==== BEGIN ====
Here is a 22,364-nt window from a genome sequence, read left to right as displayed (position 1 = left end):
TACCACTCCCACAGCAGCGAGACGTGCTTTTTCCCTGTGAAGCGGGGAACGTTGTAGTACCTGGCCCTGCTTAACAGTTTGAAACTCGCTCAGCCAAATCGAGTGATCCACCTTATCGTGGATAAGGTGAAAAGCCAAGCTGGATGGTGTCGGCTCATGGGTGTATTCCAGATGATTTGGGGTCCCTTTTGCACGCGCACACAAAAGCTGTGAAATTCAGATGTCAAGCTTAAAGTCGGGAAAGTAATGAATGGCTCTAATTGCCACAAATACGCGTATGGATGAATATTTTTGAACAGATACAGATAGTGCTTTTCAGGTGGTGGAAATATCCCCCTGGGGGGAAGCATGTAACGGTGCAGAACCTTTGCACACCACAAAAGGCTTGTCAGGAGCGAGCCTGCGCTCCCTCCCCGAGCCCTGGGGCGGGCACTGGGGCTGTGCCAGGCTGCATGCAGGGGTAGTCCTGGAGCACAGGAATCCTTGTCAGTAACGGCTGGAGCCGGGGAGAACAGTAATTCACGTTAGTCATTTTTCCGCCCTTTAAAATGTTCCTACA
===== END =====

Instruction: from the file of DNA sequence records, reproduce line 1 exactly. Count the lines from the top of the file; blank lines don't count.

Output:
Here is a 22,364-nt window from a genome sequence, read left to right as displayed (position 1 = left end):